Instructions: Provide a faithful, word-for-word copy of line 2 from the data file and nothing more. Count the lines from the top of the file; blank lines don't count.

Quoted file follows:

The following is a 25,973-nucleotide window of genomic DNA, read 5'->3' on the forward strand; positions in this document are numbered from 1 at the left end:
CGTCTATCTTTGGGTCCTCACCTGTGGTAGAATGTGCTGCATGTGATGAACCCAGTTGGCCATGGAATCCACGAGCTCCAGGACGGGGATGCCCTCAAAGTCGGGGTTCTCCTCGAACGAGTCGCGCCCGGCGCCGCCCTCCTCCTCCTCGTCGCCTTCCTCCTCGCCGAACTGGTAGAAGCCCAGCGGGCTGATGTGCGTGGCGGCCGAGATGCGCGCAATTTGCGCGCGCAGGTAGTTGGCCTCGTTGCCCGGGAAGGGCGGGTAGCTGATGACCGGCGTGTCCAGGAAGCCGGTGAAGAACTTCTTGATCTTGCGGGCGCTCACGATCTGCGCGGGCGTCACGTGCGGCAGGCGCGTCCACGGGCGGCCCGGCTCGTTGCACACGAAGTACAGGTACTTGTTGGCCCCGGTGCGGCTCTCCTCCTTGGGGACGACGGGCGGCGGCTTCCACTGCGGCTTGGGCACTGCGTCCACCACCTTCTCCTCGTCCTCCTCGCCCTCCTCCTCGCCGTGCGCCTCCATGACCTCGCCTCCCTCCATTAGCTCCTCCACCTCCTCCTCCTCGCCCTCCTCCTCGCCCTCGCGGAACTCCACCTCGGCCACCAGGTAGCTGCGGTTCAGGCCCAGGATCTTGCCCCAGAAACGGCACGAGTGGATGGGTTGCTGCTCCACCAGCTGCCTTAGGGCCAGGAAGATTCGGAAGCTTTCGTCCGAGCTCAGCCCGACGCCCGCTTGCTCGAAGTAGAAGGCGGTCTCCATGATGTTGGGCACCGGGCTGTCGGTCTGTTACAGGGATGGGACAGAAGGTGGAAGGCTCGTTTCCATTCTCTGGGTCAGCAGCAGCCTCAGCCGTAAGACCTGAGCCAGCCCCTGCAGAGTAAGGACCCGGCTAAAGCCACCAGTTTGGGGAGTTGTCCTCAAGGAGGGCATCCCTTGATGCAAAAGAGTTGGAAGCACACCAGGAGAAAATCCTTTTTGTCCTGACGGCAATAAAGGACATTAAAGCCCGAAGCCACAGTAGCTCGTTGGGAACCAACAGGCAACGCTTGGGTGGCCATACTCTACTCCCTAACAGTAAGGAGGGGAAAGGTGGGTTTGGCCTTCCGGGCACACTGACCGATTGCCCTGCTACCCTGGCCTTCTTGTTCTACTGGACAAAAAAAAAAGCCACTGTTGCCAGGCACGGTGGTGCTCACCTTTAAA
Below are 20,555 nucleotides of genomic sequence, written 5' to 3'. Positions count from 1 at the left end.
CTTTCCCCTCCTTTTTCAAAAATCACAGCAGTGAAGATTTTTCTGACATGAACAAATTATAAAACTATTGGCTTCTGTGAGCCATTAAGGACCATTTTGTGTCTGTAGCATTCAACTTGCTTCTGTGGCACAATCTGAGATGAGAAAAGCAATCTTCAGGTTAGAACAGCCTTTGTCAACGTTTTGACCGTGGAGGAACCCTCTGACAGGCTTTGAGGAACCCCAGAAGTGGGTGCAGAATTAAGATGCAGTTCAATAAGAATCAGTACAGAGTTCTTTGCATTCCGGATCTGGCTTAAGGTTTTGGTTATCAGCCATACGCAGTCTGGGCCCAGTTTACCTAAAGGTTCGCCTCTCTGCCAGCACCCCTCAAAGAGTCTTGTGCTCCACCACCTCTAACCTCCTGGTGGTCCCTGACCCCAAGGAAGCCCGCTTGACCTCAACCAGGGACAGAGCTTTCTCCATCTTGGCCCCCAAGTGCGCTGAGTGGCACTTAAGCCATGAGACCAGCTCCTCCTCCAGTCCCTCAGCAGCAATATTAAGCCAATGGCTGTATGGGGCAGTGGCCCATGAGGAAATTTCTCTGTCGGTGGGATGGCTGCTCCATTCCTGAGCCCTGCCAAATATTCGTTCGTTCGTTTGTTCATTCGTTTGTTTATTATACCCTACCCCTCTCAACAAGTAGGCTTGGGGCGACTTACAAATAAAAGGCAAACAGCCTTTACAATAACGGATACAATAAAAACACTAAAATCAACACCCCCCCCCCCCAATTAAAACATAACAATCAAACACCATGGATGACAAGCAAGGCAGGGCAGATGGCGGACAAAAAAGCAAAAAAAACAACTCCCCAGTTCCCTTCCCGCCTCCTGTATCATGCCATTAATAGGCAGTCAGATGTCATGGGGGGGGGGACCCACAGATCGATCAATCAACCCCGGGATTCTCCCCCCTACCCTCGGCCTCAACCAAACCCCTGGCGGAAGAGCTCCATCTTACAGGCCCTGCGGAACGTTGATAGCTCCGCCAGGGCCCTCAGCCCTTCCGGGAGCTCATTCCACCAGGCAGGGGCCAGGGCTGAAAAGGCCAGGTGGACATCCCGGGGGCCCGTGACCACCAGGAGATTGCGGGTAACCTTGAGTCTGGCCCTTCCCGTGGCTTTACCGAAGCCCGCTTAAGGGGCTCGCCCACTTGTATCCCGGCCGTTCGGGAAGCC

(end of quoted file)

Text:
CGTCTATCTTTGGGTCCTCACCTGTGGTAGAATGTGCTGCATGTGATGAACCCAGTTGGCCATGGAATCCACGAGCTCCAGGACGGGGATGCCCTCAAAGTCGGGGTTCTCCTCGAACGAGTCGCGCCCGGCGCCGCCCTCCTCCTCCTCGTCGCCTTCCTCCTCGCCGAACTGGTAGAAGCCCAGCGGGCTGATGTGCGTGGCGGCCGAGATGCGCGCAATTTGCGCGCGCAGGTAGTTGGCCTCGTTGCCCGGGAAGGGCGGGTAGCTGATGACCGGCGTGTCCAGGAAGCCGGTGAAGAACTTCTTGATCTTGCGGGCGCTCACGATCTGCGCGGGCGTCACGTGCGGCAGGCGCGTCCACGGGCGGCCCGGCTCGTTGCACACGAAGTACAGGTACTTGTTGGCCCCGGTGCGGCTCTCCTCCTTGGGGACGACGGGCGGCGGCTTCCACTGCGGCTTGGGCACTGCGTCCACCACCTTCTCCTCGTCCTCCTCGCCCTCCTCCTCGCCGTGCGCCTCCATGACCTCGCCTCCCTCCATTAGCTCCTCCACCTCCTCCTCCTCGCCCTCCTCCTCGCCCTCGCGGAACTCCACCTCGGCCACCAGGTAGCTGCGGTTCAGGCCCAGGATCTTGCCCCAGAAACGGCACGAGTGGATGGGTTGCTGCTCCACCAGCTGCCTTAGGGCCAGGAAGATTCGGAAGCTTTCGTCCGAGCTCAGCCCGACGCCCGCTTGCTCGAAGTAGAAGGCGGTCTCCATGATGTTGGGCACCGGGCTGTCGGTCTGTTACAGGGATGGGACAGAAGGTGGAAGGCTCGTTTCCATTCTCTGGGTCAGCAGCAGCCTCAGCCGTAAGACCTGAGCCAGCCCCTGCAGAGTAAGGACCCGGCTAAAGCCACCAGTTTGGGGAGTTGTCCTCAAGGAGGGCATCCCTTGATGCAAAAGAGTTGGAAGCACACCAGGAGAAAATCCTTTTTGTCCTGACGGCAATAAAGGACATTAAAGCCCGAAGCCACAGTAGCTCGTTGGGAACCAACAGGCAACGCTTGGGTGGCCATACTCTACTCCCTAACAGTAAGGAGGGGAAAGGTGGGTTTGGCCTTCCGGGCACACTGACCGATTGCCCTGCTACCCTGGCCTTCTTGTTCTACTGGACAAAAAAAAAAGCCACTGTTGCCAGGCACGGTGGTGCTCACCTTTAAA